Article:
Life, under the lights of a huge flashing screen with full color and stereo sound, is a lot better than what it usually is. It's cleaner. It's more vibrant. It's happier. There's music to come in and rouse your emotions. For kisses, or homecomings, or deaths. When danger is lurking the music gives you good warning, enough to cover your eyes in time. Life is rarely like that. None of us know when danger, or heartbreak, is coming. It just comes.
One night my mother needed my father to take care of me for a few hours, so she took me to the movie theater and drove away. Dad and I went into a secret door and up a flight of stairs. He led me into a room full of boxes; I saw candy that I wanted but would never ask for. We walked past a large machine that was metal and robotic. It had two prongs with reels like bicycle rims--one empty, one full. I watched as he fed tape from the full one through the machine so it joined with the empty one. Then he took me to a seat in front of a small window and the room went black.
A clicking noise came from the machine. Like a train, it clicked faster and faster until something caught and filled a light beam with color. That beam shot through the small square of glass all the way to a movie screen below. Leaning close, I could see people down there. The backs of their heads bobbled while their bodies shifted. It was strange being so high above them. It was as if I didn't exist, as if I were part of the movie being sent down. If I didn't move, didn't make a sound, I could pretend I was in that movie.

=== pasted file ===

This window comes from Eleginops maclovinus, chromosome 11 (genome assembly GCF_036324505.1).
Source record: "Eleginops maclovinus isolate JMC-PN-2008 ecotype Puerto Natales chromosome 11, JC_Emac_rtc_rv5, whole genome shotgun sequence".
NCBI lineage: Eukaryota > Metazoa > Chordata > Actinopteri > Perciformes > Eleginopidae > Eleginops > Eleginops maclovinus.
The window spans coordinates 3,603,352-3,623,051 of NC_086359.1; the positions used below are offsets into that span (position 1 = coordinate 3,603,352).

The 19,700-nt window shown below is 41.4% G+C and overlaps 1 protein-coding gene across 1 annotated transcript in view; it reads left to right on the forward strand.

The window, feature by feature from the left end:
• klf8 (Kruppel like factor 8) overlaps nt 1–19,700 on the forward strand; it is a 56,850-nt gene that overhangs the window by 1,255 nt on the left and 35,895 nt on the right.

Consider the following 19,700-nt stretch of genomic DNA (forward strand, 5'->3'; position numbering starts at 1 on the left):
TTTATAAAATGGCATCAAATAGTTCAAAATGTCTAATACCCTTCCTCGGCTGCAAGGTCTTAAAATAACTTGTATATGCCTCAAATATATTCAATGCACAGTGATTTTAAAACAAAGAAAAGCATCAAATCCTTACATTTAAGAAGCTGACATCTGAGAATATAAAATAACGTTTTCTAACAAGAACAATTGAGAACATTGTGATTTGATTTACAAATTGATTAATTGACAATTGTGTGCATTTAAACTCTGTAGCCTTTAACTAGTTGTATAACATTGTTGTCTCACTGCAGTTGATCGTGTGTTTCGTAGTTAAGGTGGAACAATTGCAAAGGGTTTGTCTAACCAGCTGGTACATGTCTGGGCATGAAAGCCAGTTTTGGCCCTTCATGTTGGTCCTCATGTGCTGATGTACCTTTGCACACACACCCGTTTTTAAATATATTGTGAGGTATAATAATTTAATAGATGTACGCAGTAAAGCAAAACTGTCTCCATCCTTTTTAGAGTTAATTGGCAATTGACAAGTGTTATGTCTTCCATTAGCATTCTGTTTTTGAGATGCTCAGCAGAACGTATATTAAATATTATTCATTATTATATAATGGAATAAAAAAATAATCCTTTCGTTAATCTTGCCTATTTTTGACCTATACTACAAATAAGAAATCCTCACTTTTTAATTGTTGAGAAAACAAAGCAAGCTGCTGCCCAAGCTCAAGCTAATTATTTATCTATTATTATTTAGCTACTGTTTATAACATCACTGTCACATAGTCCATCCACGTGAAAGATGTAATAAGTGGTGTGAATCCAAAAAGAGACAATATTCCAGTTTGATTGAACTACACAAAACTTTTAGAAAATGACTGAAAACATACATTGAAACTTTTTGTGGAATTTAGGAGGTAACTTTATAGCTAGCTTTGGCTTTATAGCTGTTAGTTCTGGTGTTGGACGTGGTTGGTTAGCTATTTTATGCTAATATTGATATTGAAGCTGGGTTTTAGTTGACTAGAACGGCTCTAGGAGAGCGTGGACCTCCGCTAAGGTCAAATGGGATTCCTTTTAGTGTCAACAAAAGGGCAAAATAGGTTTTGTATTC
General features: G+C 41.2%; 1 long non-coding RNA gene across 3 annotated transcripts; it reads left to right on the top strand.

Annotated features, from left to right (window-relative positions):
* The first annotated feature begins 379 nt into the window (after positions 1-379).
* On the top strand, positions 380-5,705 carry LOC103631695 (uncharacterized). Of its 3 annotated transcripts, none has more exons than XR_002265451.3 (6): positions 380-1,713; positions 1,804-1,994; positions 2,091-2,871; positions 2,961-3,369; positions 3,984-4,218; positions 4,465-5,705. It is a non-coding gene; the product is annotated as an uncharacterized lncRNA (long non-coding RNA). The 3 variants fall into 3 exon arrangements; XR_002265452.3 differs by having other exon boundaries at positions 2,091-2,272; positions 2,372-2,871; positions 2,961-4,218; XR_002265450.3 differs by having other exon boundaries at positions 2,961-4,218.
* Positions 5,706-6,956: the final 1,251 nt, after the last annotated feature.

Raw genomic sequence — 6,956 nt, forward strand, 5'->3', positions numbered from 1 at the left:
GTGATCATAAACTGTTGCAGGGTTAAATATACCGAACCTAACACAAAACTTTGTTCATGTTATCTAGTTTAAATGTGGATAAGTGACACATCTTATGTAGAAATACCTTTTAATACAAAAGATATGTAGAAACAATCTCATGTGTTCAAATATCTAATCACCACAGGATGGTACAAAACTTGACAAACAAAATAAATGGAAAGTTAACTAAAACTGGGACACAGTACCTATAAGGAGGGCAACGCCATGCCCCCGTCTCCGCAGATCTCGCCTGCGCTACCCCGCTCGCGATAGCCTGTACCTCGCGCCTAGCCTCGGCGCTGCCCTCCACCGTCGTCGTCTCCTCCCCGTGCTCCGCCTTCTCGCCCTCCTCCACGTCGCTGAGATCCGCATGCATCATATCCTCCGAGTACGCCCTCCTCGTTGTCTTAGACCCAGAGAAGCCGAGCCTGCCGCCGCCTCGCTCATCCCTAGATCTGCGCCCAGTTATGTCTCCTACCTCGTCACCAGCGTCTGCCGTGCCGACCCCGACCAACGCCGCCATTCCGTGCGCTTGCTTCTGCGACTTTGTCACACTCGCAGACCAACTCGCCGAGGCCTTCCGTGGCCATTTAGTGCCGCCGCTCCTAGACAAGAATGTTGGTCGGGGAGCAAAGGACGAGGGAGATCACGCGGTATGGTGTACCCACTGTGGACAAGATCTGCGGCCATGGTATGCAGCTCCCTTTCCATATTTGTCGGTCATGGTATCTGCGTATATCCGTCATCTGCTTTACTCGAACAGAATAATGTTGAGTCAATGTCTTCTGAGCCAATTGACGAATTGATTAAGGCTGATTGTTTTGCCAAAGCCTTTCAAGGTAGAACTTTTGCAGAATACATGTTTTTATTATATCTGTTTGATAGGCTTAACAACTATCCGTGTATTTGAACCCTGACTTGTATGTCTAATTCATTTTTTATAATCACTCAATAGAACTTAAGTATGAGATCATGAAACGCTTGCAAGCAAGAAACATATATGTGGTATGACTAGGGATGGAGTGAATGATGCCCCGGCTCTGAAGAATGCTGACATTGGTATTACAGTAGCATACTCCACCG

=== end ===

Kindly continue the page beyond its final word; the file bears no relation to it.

For almost two hours I existed in light beams and the rhythmic ticking of cinematic suspension of disbelief.
But no movie lasts forever. Movies end, and after the credits are done scrolling, it all shuts down. The machine goes immobile, the house lights blaze. In no time, I was being led down the stairs and out the special door to my mother at the front curb. It was dark, and way past bedtime.